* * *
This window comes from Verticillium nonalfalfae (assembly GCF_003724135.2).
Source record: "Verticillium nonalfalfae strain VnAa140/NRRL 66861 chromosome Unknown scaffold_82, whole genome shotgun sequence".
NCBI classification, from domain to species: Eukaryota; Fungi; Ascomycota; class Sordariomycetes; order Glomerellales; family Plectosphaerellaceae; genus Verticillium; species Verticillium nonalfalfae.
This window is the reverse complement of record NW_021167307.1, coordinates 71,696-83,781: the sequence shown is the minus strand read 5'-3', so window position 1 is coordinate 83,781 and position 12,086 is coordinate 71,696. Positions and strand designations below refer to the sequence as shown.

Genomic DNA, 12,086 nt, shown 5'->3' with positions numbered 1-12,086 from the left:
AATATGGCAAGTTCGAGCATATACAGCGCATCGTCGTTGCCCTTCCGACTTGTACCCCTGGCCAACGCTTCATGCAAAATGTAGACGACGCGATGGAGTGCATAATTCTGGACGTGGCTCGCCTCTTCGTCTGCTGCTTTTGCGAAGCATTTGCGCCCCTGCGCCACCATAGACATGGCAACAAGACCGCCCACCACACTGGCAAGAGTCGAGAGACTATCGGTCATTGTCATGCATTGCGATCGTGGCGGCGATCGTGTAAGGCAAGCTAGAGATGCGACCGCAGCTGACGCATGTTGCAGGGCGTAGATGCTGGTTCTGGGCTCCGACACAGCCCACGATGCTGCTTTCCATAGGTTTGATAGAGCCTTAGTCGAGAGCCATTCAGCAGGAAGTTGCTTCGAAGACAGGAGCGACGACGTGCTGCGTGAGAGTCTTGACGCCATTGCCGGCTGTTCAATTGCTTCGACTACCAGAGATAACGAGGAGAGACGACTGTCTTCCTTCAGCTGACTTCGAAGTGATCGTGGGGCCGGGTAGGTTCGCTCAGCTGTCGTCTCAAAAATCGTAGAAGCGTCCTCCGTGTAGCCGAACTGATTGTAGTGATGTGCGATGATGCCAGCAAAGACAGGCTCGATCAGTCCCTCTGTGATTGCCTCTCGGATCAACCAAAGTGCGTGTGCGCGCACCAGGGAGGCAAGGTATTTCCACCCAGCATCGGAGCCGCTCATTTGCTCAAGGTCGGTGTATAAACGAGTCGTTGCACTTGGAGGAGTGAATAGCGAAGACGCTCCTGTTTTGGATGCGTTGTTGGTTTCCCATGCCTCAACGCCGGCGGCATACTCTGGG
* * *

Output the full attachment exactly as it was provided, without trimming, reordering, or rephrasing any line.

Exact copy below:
This window comes from Verticillium nonalfalfae (assembly GCF_003724135.2).
Source record: "Verticillium nonalfalfae strain VnAa140/NRRL 66861 chromosome Unknown scaffold_82, whole genome shotgun sequence".
NCBI classification, from domain to species: Eukaryota; Fungi; Ascomycota; class Sordariomycetes; order Glomerellales; family Plectosphaerellaceae; genus Verticillium; species Verticillium nonalfalfae.
This window is the reverse complement of record NW_021167307.1, coordinates 71,696-83,781: the sequence shown is the minus strand read 5'-3', so window position 1 is coordinate 83,781 and position 12,086 is coordinate 71,696. Positions and strand designations below refer to the sequence as shown.

Genomic DNA, 12,086 nt, shown 5'->3' with positions numbered 1-12,086 from the left:
AATATGGCAAGTTCGAGCATATACAGCGCATCGTCGTTGCCCTTCCGACTTGTACCCCTGGCCAACGCTTCATGCAAAATGTAGACGACGCGATGGAGTGCATAATTCTGGACGTGGCTCGCCTCTTCGTCTGCTGCTTTTGCGAAGCATTTGCGCCCCTGCGCCACCATAGACATGGCAACAAGACCGCCCACCACACTGGCAAGAGTCGAGAGACTATCGGTCATTGTCATGCATTGCGATCGTGGCGGCGATCGTGTAAGGCAAGCTAGAGATGCGACCGCAGCTGACGCATGTTGCAGGGCGTAGATGCTGGTTCTGGGCTCCGACACAGCCCACGATGCTGCTTTCCATAGGTTTGATAGAGCCTTAGTCGAGAGCCATTCAGCAGGAAGTTGCTTCGAAGACAGGAGCGACGACGTGCTGCGTGAGAGTCTTGACGCCATTGCCGGCTGTTCAATTGCTTCGACTACCAGAGATAACGAGGAGAGACGACTGTCTTCCTTCAGCTGACTTCGAAGTGATCGTGGGGCCGGGTAGGTTCGCTCAGCTGTCGTCTCAAAAATCGTAGAAGCGTCCTCCGTGTAGCCGAACTGATTGTAGTGATGTGCGATGATGCCAGCAAAGACAGGCTCGATCAGTCCCTCTGTGATTGCCTCTCGGATCAACCAAAGTGCGTGTGCGCGCACCAGGGAGGCAAGGTATTTCCACCCAGCATCGGAGCCGCTCATTTGCTCAAGGTCGGTGTATAAACGAGTCGTTGCACTTGGAGGAGTGAATAGCGAAGACGCTCCTGTTTTGGATGCGTTGTTGGTTTCCCATGCCTCAACGCCGGCGGCATACTCTGGG